Engineering Marvels of the Last Century

April 7, 2023
3 min read
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Once one of the most influential and affluent families in America, the Vanderbilt Family was once considered royalty but have since squandered their enormous wealth away. During their golden years, however, they built many impressive structures and estates, which are still considered monuments of Architecture, Art, & Engineering to this day.

Most of the estates they previously owned have been sold off, with only the Biltmore Estate still residing in the family’s hands, now as a museum that anyone can visit. The estate resides on a little over 120,000 acres of land in Asheville, NC. The residence began construction at the behest of George Vanderbilt in 1889 and opened on Christmas Eve of 1895. The size and scale of the home required that a wood working factory, kiln for bricks, as well as accommodations for the works, be built on the site along with a 3-mile-long railroad spur to bring in the remaining materials that could not be made on-site such as slate from Pennsylvania for the roof and limestone for the facade in Indiana.

At the time, the house was constructed with modern amenities that most people wouldn’t have for many years, such as electricity, running water (@90 psi mind you), toilets, an intercom system for the rooms, and even central forced air (heating only). All power at the time was generated on-site, and the house was wired for DC current. The reason for DC and not AC current was that George had the thought that DC was going to be used everywhere due to his family’s dealings with Edison growing up, which heavily influenced his decision to electrify the entire house. The home also included an underground pool and even a bowling alley.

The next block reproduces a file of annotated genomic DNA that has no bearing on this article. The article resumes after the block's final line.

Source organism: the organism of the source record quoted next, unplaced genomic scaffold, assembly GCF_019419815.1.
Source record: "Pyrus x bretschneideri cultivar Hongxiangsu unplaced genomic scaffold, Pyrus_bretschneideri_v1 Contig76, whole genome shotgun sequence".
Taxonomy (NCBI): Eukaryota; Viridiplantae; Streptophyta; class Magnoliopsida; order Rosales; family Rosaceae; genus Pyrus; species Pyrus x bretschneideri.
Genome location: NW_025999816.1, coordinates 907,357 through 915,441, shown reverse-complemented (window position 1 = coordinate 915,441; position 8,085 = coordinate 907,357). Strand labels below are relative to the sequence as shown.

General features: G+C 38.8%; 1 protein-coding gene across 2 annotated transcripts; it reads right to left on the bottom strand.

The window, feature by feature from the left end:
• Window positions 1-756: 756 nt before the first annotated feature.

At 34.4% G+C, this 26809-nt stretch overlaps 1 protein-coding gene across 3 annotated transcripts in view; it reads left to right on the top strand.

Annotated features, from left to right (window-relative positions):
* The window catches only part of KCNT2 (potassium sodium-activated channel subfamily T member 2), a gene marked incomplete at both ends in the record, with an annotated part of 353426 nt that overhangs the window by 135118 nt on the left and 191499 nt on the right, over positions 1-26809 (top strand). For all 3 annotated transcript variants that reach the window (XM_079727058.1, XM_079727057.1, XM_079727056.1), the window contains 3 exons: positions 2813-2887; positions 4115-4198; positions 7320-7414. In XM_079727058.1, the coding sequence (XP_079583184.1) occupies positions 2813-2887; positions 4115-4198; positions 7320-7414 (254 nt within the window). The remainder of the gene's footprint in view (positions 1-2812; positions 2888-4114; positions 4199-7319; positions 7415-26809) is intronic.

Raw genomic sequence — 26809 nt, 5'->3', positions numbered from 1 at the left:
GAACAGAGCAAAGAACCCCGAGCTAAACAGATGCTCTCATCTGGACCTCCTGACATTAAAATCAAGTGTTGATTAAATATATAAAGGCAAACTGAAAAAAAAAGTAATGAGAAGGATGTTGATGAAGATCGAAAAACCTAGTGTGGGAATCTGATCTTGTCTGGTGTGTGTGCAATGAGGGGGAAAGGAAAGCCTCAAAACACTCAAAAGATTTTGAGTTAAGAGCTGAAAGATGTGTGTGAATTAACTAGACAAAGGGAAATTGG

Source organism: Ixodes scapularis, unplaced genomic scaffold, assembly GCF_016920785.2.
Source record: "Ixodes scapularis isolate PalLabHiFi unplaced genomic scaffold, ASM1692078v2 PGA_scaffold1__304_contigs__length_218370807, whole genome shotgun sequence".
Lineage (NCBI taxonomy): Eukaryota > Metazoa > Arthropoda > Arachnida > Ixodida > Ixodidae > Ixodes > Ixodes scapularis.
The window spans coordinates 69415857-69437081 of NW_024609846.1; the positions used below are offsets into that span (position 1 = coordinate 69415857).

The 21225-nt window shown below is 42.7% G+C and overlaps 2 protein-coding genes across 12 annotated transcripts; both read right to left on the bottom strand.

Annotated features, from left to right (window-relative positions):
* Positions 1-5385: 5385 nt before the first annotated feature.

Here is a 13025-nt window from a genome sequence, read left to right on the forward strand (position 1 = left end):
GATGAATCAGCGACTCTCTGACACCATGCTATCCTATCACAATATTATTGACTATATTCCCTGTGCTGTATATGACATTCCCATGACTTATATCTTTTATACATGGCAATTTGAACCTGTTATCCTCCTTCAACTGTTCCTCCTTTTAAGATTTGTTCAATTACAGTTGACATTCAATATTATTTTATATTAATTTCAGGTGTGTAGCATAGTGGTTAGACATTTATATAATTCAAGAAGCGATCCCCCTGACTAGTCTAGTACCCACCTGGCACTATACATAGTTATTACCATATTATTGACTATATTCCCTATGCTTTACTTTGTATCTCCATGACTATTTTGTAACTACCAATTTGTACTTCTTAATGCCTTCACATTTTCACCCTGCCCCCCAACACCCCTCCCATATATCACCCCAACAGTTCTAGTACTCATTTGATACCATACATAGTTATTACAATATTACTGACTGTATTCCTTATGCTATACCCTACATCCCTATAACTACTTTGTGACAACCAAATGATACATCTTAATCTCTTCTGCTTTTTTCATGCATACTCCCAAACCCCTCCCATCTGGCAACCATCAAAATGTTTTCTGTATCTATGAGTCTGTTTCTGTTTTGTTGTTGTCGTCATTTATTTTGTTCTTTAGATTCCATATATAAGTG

In the 1930s, the house was opened to the public as a museum, with all but one of the family members moving off the property to live elsewhere. During WW2, the home was kept under armed guard as the family volunteered the estate to store rare works of art from being stolen or destroyed. The last member of the family to stay in the home passed away in 1956. Since then, the estate has been operated as a historic house museum with preservation in mind to help show visitors how the family lived during the turn of the last century.

Today, the estate sees over 1.4 million visitors a year who can tour the residence and visit the on-site vineyard. If you are up to it, stay at the Biltmore hotel which is located just a short distance from the residence. The estate is also a popular venue for weddings and other celebrations. I recommend visiting at least once as the art and architecture on display are truly a marvel to see in person, and photos do not do it justice.



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